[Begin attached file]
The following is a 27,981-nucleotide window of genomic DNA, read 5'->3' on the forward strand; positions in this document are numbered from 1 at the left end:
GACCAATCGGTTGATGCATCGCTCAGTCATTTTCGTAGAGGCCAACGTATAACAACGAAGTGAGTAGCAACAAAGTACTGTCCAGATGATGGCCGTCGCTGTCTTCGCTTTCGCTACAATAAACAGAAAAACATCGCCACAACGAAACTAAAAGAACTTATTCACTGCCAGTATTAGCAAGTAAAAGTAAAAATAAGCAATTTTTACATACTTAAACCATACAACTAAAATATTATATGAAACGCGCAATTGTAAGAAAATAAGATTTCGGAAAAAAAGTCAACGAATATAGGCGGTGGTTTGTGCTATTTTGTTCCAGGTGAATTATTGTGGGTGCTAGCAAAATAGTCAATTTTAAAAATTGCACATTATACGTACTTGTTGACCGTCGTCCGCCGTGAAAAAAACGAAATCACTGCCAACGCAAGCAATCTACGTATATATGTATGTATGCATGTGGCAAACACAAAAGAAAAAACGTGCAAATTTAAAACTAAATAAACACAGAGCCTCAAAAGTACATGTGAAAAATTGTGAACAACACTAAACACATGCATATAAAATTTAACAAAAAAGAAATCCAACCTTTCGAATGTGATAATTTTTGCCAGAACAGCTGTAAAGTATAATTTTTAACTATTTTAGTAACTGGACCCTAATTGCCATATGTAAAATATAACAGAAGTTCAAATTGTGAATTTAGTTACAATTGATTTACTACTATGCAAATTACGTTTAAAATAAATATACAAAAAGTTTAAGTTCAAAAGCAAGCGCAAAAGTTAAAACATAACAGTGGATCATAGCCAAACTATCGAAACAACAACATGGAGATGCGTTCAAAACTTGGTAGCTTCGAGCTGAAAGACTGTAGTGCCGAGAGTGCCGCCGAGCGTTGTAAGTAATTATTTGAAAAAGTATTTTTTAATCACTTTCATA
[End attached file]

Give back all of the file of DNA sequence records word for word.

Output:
The following is a 27,981-nucleotide window of genomic DNA, read 5'->3' on the forward strand; positions in this document are numbered from 1 at the left end:
GACCAATCGGTTGATGCATCGCTCAGTCATTTTCGTAGAGGCCAACGTATAACAACGAAGTGAGTAGCAACAAAGTACTGTCCAGATGATGGCCGTCGCTGTCTTCGCTTTCGCTACAATAAACAGAAAAACATCGCCACAACGAAACTAAAAGAACTTATTCACTGCCAGTATTAGCAAGTAAAAGTAAAAATAAGCAATTTTTACATACTTAAACCATACAACTAAAATATTATATGAAACGCGCAATTGTAAGAAAATAAGATTTCGGAAAAAAAGTCAACGAATATAGGCGGTGGTTTGTGCTATTTTGTTCCAGGTGAATTATTGTGGGTGCTAGCAAAATAGTCAATTTTAAAAATTGCACATTATACGTACTTGTTGACCGTCGTCCGCCGTGAAAAAAACGAAATCACTGCCAACGCAAGCAATCTACGTATATATGTATGTATGCATGTGGCAAACACAAAAGAAAAAACGTGCAAATTTAAAACTAAATAAACACAGAGCCTCAAAAGTACATGTGAAAAATTGTGAACAACACTAAACACATGCATATAAAATTTAACAAAAAAGAAATCCAACCTTTCGAATGTGATAATTTTTGCCAGAACAGCTGTAAAGTATAATTTTTAACTATTTTAGTAACTGGACCCTAATTGCCATATGTAAAATATAACAGAAGTTCAAATTGTGAATTTAGTTACAATTGATTTACTACTATGCAAATTACGTTTAAAATAAATATACAAAAAGTTTAAGTTCAAAAGCAAGCGCAAAAGTTAAAACATAACAGTGGATCATAGCCAAACTATCGAAACAACAACATGGAGATGCGTTCAAAACTTGGTAGCTTCGAGCTGAAAGACTGTAGTGCCGAGAGTGCCGCCGAGCGTTGTAAGTAATTATTTGAAAAAGTATTTTTTAATCACTTTCATA